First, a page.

By Bob Greenwood

One of the critical elements that independent shop owners must realize is that there are times when the shop can be too busy to make net income.  It becomes dangerous when this is a constant.  Management seems to concentrate more on getting more customers (car count) rather than concentrating on making a “profit” from the customers it already has.  Shop staff are running around trying to please everyone that comes through the door, to insure the needed cash flow hits the bank account “today”.  This is a sure signal that the business is heading for trouble.  

The most important profit on a sale comes from the billed labour component which ensures the correct number of labour hours billed per vehicle service, based on the manufacturer’s recommendations. This is critical to the shop’s bottom line.  

Your service is in the “knowledge” business, not the “commodity/volume” business, therefore your professional responsibilities to your clients go a lot further than just “selling them a job.”

Consider that the average client is unenlightened regarding proper service and maintenance of their current vehicle based on how they use it.

Consider that to properly advise and educate the client, the front counter should know how many kilometers (km)  are driven each year; how the vehicle is used (highway, city, off-road driving;  whether the client owns or leases the vehicle; what the client’s expectations are regarding the vehicle, and its service history.

Consider how many labour hours billed a year the vehicle requires to insure it is in safe, reliable condition, and efficient for the client.

It’s a professional responsibility to slow down and clearly educate the client about services required for the vehicle based on the manufacturer’s recommendations. Your shop is the messenger of the news, not the maker of the news.  When the shop is “too busy,” everyone says there’s no time for this.  That is absolutely right. It sounds like the shop is working “hard,” not necessarily smart

Do this test to see how you are faring.

1).  Take a random five-to-10 survey count of the clients you have had for at least three years, where they still have the same vehicle, and examine the past two years’ work done on each vehicle. Add up the total number of labour hours from the work orders/invoices that were billed on each vehicle during those two years.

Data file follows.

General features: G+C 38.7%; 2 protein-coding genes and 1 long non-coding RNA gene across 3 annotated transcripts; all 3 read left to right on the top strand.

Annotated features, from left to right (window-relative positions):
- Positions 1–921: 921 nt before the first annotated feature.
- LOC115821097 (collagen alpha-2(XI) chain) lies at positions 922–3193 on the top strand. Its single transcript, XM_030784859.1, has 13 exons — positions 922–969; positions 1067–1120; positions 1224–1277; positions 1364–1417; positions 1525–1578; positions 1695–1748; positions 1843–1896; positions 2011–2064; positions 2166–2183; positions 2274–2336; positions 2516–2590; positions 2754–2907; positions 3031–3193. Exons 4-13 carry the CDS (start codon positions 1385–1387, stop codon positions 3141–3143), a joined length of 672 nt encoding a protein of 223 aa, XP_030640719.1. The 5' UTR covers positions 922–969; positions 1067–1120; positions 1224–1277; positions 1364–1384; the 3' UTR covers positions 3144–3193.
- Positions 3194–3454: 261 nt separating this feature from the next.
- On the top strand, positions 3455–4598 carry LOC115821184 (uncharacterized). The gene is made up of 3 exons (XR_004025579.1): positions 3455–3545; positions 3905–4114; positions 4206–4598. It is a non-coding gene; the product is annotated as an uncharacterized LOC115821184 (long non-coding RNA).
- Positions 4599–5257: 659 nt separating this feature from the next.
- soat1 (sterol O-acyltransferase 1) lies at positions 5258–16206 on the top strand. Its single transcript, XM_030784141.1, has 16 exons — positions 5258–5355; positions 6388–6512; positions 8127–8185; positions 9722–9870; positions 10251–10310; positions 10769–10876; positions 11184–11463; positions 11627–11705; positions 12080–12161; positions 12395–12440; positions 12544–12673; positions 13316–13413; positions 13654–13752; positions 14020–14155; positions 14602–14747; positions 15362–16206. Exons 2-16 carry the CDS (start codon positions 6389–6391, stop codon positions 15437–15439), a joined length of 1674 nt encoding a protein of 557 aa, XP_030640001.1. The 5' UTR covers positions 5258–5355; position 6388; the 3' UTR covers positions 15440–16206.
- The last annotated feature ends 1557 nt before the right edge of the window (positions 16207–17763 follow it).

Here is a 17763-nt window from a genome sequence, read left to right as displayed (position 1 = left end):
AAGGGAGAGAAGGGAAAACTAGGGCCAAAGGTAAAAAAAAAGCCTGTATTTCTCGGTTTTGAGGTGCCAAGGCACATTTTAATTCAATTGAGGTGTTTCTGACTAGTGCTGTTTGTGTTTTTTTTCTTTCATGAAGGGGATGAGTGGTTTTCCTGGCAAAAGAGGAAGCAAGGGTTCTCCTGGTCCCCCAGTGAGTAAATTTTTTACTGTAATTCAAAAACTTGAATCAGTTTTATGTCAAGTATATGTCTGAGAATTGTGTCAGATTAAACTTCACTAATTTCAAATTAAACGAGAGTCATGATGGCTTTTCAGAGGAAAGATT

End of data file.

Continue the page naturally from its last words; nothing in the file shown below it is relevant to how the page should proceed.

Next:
2). Calculate the total kilometers driven by each client over that service period (ie. 35,000 km which works out to 17,500 per year) and record what interval was the vehicle at when it came into the shop.(ie 60,000 km, or 130,000 km).

3). For the same time period, look up all the service requirements that were recommended by the manufacturer for the same kilometers driven and service interval, and calculate the total minimum labour hours the manufacturer recommended that should have been spent to ensure that vehicle is safe, reliable and efficient. 

How did you make out?  If you’re in the ball park, (five percent difference) well done. It looks like your system is working and you have a great relationship with your clients.  But if you are severely short in billed time (you did not get all the work), it may be time to slow down and examine your internal customer service system. Do you educate and counsel them, or do you sell them? Do you have a trustworthy relationship with them?  Is there room for improvement?        

Now move on to the second phase of the test.

Take the same vehicles and examine what the manufacturer recommends for the next two years coming up based on the distance the client is most likely to drive. (Use the history here).  Calculate the available labour hours to be billed.   Now, be aware of your progress with these clients when they come in.  Slow down. Take the time to educate the client.  Show them what the manufacturer recommends by printing out the appropriate service intervals.  You are the messenger here, that’s all. Based on your expertise, and understanding of the client, are these service recommendations a good investment for him to make?  If so, point out how the relatively small investment makes sound financial sense, rather than spending a substantial amount of money to buy a new vehicle.  If it isn’t a good investment, counsel the client on replacing the vehicle, and be happy to advise them based on their needs.

Your clients are usually too busy to look after their own vehicle. Set up the system to manage these high-tech machines for them. Many vehicles are unknowingly abused by the client because of the vehicle maintenance requirements the manufacturer recommends. Take the responsibility to insure your client base gets an excellent return on their investment.  When you do, I’m confident you will also see the shop’s bottom line grow.

When you accomplish the right level of service with these clients, carry on and make it a system of doing business with the rest of your client base.

It’s up to management to make things happen.  It’s up to management to make sure the right systems are in place. Take your time, and be patient with yourself to see this through. Give yourself a year of thorough dedication to making this happen.  If it was easy everyone would do it, but the best thing is that your clients will notice the personal attention you are giving them, and that makes you distinctly different in this industry.  Being distinctly different has people talking positively about your business.  Now you are growing your business out of your marketplace.

Some people dream of success, while others wake up and work at it each day.

Sharing is caring!

Leave a Reply

Your email address will not be published. Required fields are marked *

12 More posts in March 2021 category
Recommended for you
Pandemic road blocks

How the auto industry is adapting to ensure essential services are met in the midst...